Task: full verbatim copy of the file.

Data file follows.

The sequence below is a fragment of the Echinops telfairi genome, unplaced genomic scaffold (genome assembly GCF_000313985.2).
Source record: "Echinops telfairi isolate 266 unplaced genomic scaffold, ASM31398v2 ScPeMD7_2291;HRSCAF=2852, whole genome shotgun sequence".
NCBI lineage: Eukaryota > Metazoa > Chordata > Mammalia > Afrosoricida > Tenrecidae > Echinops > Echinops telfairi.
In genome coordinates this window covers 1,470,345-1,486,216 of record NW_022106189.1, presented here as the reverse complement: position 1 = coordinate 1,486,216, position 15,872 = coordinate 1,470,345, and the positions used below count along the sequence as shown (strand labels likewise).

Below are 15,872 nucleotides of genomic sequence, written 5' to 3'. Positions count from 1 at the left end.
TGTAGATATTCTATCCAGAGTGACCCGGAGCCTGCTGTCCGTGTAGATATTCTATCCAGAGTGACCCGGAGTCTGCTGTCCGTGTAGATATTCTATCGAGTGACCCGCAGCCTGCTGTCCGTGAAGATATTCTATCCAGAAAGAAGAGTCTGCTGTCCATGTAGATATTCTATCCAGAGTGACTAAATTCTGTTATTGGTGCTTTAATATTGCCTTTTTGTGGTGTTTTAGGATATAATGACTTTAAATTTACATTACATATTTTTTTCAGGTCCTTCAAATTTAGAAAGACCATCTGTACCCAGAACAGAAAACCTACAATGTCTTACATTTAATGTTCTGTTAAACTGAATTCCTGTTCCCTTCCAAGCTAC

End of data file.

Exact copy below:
The sequence below is a fragment of the Echinops telfairi genome, unplaced genomic scaffold (genome assembly GCF_000313985.2).
Source record: "Echinops telfairi isolate 266 unplaced genomic scaffold, ASM31398v2 ScPeMD7_2291;HRSCAF=2852, whole genome shotgun sequence".
NCBI lineage: Eukaryota > Metazoa > Chordata > Mammalia > Afrosoricida > Tenrecidae > Echinops > Echinops telfairi.
In genome coordinates this window covers 1,470,345-1,486,216 of record NW_022106189.1, presented here as the reverse complement: position 1 = coordinate 1,486,216, position 15,872 = coordinate 1,470,345, and the positions used below count along the sequence as shown (strand labels likewise).

Below are 15,872 nucleotides of genomic sequence, written 5' to 3'. Positions count from 1 at the left end.
TGTAGATATTCTATCCAGAGTGACCCGGAGCCTGCTGTCCGTGTAGATATTCTATCCAGAGTGACCCGGAGTCTGCTGTCCGTGTAGATATTCTATCGAGTGACCCGCAGCCTGCTGTCCGTGAAGATATTCTATCCAGAAAGAAGAGTCTGCTGTCCATGTAGATATTCTATCCAGAGTGACTAAATTCTGTTATTGGTGCTTTAATATTGCCTTTTTGTGGTGTTTTAGGATATAATGACTTTAAATTTACATTACATATTTTTTTCAGGTCCTTCAAATTTAGAAAGACCATCTGTACCCAGAACAGAAAACCTACAATGTCTTACATTTAATGTTCTGTTAAACTGAATTCCTGTTCCCTTCCAAGCTAC